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  • Author: Anna Borshchevskaya
  • Publication Date: 01-2015
  • Content Type: Policy Brief
  • Institution: The Washington Institute for Near East Policy
  • Abstract: After two rounds of peace talks in Geneva failed to resolve the Syrian crisis, Moscow proposed in December 2014 its own peace talks between the Syrian government and the opposition. Earlier this month, Russian deputy foreign minister Mikhail Bogdanov confirmed that the talks would take place January 26-29, according to Russian press reports. Bogdanov has described the talks as "consultative" and "preparatory," without any preconditions or set agenda. They could, he said, lead to more concrete discussions. Although the United States is not participating in the Moscow talks, U.S. secretary of state John Kerry expressed hope on January 14 in Geneva that they "could be helpful."
  • Political Geography: Russia, United States, Moscow
  • Author: David Pollock, Robert Satloff, Andrew J. Tabler, James F. Jeffrey
  • Publication Date: 01-2015
  • Content Type: Policy Brief
  • Institution: The Washington Institute for Near East Policy
  • Abstract: In last night's State of the Union speech, President Obama had the opportunity to educate the American people on the unique challenges posed by the "Islamic State"/ISIS, as well as the tough choices the United States and others will have to make as they deal with this phenomenon. Instead, he cited the issue only in passing, reiterating his "degrade and ultimately destroy" commitment without giving any idea what the next steps are beyond mentioning the increasingly risible effort to arm a Syrian opposition on slow simmer (see PolicyWatch 2357, "Train and Equip Not Enough for U.S.-Backed Syrian Rebels"), and the passing of a Congressional resolution to authorize the use of force against ISIS. This was in contrast to the extensive airtime he dedicated to touting his initiative on Cuba, which -- regardless of one's views on that decision -- is an almost irrelevant issue given the various crises occurring around the globe.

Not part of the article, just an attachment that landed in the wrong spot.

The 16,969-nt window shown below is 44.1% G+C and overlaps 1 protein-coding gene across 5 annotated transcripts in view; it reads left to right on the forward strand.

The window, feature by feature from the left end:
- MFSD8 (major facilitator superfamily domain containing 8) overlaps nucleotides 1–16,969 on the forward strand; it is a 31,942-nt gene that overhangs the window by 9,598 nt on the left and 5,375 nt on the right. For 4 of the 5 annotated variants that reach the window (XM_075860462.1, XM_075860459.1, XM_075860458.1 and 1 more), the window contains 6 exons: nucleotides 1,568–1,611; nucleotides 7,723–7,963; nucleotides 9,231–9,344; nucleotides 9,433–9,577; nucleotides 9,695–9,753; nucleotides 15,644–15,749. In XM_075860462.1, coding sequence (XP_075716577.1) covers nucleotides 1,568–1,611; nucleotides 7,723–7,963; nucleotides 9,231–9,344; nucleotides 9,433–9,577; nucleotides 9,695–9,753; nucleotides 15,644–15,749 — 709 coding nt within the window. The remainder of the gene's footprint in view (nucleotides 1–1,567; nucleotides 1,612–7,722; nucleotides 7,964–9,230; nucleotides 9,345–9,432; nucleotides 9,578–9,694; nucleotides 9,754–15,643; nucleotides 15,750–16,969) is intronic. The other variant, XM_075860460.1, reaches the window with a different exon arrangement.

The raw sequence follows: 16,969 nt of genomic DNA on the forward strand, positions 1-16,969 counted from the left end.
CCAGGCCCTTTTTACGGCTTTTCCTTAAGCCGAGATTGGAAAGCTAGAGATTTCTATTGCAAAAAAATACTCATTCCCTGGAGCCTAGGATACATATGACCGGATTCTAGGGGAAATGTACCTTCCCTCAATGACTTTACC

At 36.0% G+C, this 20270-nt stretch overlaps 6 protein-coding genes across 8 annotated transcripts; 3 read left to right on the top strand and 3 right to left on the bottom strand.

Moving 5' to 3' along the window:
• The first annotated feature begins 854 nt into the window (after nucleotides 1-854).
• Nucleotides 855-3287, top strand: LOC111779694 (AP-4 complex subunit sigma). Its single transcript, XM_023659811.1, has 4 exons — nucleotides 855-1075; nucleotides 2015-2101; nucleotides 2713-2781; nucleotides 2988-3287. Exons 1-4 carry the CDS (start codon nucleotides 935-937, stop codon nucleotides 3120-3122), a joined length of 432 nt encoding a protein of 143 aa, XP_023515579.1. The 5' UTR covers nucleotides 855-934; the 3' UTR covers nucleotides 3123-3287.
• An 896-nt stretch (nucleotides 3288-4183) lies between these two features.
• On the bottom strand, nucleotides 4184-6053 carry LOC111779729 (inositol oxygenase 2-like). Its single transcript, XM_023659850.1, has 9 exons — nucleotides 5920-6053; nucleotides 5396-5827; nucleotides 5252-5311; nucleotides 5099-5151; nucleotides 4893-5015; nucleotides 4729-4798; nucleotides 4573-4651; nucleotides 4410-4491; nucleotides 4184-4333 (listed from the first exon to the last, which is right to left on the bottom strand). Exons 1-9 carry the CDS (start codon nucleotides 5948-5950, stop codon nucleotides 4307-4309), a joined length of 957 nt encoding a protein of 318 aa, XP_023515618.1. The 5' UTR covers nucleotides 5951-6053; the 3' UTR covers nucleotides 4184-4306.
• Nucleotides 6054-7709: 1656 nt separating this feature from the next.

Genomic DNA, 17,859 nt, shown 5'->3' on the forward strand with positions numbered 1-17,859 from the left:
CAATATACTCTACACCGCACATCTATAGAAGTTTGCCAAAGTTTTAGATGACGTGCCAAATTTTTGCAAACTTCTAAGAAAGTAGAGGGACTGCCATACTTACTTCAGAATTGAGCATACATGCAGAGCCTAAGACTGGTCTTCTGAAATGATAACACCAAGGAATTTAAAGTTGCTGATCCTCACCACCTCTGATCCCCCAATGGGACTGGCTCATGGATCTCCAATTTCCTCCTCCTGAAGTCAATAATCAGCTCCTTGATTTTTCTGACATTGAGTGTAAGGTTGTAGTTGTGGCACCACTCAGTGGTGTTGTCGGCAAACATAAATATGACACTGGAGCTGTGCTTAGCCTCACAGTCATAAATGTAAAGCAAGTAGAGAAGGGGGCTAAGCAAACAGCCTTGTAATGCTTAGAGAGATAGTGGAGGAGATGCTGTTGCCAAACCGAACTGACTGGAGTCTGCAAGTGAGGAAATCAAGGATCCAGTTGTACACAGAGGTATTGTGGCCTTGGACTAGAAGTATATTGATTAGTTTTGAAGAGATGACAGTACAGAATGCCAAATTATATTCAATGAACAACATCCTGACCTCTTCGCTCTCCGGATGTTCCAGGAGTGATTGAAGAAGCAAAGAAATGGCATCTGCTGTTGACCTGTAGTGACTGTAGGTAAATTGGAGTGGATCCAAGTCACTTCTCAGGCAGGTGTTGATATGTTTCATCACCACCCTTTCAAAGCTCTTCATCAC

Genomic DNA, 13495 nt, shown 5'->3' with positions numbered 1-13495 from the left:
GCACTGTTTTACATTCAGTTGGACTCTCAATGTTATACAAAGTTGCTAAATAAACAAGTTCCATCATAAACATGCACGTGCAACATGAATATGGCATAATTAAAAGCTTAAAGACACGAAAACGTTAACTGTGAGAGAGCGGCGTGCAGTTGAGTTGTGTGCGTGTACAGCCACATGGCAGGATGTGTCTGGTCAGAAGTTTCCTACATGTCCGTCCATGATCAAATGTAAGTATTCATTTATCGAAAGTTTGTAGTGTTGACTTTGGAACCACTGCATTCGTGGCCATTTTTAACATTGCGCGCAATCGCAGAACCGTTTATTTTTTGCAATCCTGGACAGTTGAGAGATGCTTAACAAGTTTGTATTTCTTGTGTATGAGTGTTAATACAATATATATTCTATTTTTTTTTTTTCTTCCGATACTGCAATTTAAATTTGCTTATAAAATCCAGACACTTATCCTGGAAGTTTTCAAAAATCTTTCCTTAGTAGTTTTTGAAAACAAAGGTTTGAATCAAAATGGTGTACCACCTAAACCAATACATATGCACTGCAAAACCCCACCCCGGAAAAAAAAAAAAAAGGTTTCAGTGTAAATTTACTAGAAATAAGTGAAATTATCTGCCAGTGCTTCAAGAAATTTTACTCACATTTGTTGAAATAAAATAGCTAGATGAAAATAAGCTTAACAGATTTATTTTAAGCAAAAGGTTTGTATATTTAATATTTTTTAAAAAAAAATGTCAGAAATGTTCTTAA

• Political Geography: United States
  • Author: David Makovsky
  • Publication Date: 01-2015
  • Content Type: Policy Brief
  • Institution: The Washington Institute for Near East Policy
  • Abstract: Although the prospect of the ICC actually prosecuting Israeli officials is uncertain at best, the PA has torpedoed any chances for near-term diplomacy merely by opening that door, and perhaps invited U.S. financial countermeasures as well.
  • Political Geography: United States, Palestine
  • Author: Jonathan Rynhold
  • Publication Date: 02-2015
  • Content Type: Policy Brief
  • Institution: The Washington Institute for Near East Policy
  • Abstract: On February 23, Jonathan Rynhold and Elliott Abrams addressed a Policy Forum at The Washington Institute. Rynhold is a senior researcher at the Begin-Sadat Center for Strategic Studies (BESA), director of the Argov Center for the Study of Israel and the Jewish People, and author of the just-released book The Arab-Israel Conflict in American Political Culture (Cambridge University Press). Abrams is a senior fellow for Middle Eastern studies at the Council on Foreign Relations and former deputy national security advisor in the George W. Bush administration. The following is a rapporteur's summary of their remarks.